"I'm voting North Carolina No. 1," said Arkansas Coach Eddie Suttom, moments after his 10th-ranked Razorbacks were defeated, 63-57, by the Tar Heels today in Greensboro Coliseum.

"They've proven to me," said Sutton, "that they can beat anybody."

The third-ranked Tar Heels also proved their defense can win games for them, even with one starter, point guard David Colescott, in the hospital, and another, all-American forward Mike O'Koren, making only one shot and having foul trouble.

Coach Dean Smith said his team was not sharp, but the Heels notched their second victory over a top 10 team in two days, having defeated seventh-ranked Duke Saturday to take over first place in the Atlantic Coast Conference.

This was not a game of thrilling fast breaks, O'Koren slams or Sidney Moncrief flying layups.

It was a game more characterized by Dudley Bradley's defensive containment of Mcncrief, and by Bradley's five steals.

One Bradley steal in the late minutes broke open a contest that had been tied six times and led the rest of the time by Carolina.

Reserve Rich Yonakor had just banged in a 17-footer to break the sixth tie and put Carolina up, 54-52 with 5:36 left. At midcourt, Bradley reached in quickly and stole the ball from Tony Brown, and both sped toward Carolina's hoop.

Bradley went up for the layup and Brown went with him, slapping the ball down with both hands but fouling Bradley in the process. Bradley got off the floor and made both foul shots for a 56-52 lead.

Arkansas turned the ball over on its next possession and Carolina went to the four corners, with O'Koren at the helm.

Colescott usually captains the stall offense, but he caught an elbow in the face early in the Duke game and was admitted to the Duke game and was admitted to the hospital with internal bleeding. Doctors allowed him to take the patches off both eyes today to watch the game on television.

Arkansas broke up the stall by fouling O'Koren who sank both one-and-one foul shots for a 58-52 lead.

O'Koren then picked up his fifth foul and Steve Schall went to the line and missed his first one-and-one shot. Carolina got the ball back for two Yonakor free throws when a foul was called on Moncrief on the rebound.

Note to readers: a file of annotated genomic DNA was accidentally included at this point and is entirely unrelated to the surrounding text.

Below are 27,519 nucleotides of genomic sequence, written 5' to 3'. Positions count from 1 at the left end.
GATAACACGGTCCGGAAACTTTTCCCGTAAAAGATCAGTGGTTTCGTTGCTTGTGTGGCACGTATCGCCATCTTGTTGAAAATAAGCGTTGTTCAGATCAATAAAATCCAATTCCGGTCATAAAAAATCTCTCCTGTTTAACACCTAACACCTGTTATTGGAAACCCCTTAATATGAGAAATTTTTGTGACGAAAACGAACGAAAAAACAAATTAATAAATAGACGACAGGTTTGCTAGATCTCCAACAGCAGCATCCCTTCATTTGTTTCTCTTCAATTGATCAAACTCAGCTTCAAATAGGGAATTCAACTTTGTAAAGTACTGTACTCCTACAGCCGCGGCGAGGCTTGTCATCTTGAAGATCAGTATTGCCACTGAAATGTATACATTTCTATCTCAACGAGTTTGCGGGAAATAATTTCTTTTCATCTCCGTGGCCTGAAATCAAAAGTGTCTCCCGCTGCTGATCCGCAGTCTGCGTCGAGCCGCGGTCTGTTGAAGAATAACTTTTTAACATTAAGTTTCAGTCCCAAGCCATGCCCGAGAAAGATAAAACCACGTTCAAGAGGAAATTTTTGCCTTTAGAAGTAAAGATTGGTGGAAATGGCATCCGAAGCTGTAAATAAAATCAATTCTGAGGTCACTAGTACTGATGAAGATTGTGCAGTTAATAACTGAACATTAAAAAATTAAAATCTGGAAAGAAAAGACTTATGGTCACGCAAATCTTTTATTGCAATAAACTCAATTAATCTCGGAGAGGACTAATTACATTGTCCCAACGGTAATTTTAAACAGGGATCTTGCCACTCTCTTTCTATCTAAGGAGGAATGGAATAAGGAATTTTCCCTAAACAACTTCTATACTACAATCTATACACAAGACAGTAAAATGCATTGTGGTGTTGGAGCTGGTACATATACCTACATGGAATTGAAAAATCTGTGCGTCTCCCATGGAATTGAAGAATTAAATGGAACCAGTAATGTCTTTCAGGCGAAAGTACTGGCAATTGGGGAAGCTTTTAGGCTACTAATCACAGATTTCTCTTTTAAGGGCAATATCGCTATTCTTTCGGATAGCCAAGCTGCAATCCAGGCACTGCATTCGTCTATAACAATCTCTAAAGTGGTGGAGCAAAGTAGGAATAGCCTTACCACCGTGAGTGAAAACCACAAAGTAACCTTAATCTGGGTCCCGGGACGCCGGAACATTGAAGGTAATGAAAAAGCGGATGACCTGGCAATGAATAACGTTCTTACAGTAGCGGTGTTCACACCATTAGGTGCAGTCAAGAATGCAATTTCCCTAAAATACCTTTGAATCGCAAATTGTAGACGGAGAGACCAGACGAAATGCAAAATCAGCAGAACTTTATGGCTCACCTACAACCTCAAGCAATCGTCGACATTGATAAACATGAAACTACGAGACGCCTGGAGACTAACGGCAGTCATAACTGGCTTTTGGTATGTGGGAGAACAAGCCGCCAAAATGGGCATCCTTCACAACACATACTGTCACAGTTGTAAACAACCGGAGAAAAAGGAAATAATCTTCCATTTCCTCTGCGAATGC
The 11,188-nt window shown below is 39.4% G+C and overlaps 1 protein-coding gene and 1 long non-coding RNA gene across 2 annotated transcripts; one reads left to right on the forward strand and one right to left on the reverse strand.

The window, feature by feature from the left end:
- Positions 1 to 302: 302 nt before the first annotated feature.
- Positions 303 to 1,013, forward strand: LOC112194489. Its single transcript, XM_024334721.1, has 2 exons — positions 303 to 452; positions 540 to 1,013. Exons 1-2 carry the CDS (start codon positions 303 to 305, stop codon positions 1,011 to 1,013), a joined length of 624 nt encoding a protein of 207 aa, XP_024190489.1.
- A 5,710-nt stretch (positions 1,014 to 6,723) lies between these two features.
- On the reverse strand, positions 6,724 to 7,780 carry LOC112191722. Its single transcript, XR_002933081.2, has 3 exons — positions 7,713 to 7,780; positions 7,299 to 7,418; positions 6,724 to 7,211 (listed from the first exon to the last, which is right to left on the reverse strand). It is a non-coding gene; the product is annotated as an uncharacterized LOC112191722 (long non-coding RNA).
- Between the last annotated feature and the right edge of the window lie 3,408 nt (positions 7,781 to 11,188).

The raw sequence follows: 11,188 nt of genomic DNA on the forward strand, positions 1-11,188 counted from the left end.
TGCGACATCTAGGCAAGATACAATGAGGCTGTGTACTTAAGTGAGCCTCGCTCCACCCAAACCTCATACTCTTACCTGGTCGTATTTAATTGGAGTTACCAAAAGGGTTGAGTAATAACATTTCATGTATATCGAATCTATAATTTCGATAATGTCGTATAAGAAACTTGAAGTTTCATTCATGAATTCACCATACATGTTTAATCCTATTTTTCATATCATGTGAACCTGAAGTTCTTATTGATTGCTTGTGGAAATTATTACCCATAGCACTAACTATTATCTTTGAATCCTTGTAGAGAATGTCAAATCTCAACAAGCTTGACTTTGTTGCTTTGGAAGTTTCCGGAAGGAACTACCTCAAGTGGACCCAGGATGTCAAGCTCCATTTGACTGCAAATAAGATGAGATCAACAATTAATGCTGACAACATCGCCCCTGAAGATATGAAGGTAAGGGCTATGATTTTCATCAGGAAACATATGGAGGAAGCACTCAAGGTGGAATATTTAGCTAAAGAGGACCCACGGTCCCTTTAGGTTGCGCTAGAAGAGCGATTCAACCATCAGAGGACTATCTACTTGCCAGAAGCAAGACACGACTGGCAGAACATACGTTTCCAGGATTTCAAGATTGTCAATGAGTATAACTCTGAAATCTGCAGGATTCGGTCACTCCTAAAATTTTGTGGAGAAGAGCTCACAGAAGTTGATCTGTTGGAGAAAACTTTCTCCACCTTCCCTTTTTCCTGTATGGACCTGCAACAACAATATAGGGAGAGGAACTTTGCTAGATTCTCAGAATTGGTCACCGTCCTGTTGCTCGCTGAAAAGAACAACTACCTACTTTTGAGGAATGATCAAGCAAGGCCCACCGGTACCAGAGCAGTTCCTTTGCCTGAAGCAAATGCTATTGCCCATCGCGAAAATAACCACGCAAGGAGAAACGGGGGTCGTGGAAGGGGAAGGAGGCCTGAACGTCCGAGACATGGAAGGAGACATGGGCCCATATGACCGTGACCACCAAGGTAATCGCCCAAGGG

Carolina, withoug O'Koren and Colescott, then ran the four corners a lit1 tle shakily and truned the ball over twice, allowing Arkansas to pull within three on a Moncrief steal and dunk and a three-point play by Scott Hastings.

That made it 60-57 with 37 seconds left, and the Razorbacks fouled Jimmy Black, a freshman reserve and a 61.5 percent free throw shooter.

Black had made a couple of critical free throws in the late minutes of the Duke game and was being called on to do it again. He had missed the first of a one-and-one prior to Hastings' threepoint play, but this time went right to the line and dropped in both shots with 17 seconds left and salted away the game.

"The first one I went up and though negative things," said Black. "The second one, I thought positive."

Black finished with five points in Carolina's balanced scoring led by Yonakor's 13 and Bradley's 12.

Moncrief, who averages 24.7 points, had 19, hitting seven of eight free throws but scoring just six points in the second half. He was six-of-15 from the floor, hitting primarily when Carolina was in its gambling, sag-off defense. He called Bradley the best defensive player he had ever faced.

"Dudley Bradley was nothing short of sensational," said his coach, Smith.

"Give them credit. They played great defense," Moncrief said of Carolina's switching, dizzying man-zone combinations. "When they needed a point or a break, they got it. We didn't.

"I didn't produce the way I should. I would say they are the toughest team we've faced."

Arkansas fell to 10-2, having lost Friday night to Texas, 66-63. Because of had weather, the team had trouble making flight connections and didn't arrive in Greensboro until two hours before game time. Asked if that was Arkansas' problem, Sutton replied, "I think it was Carolina's defense more than anything else."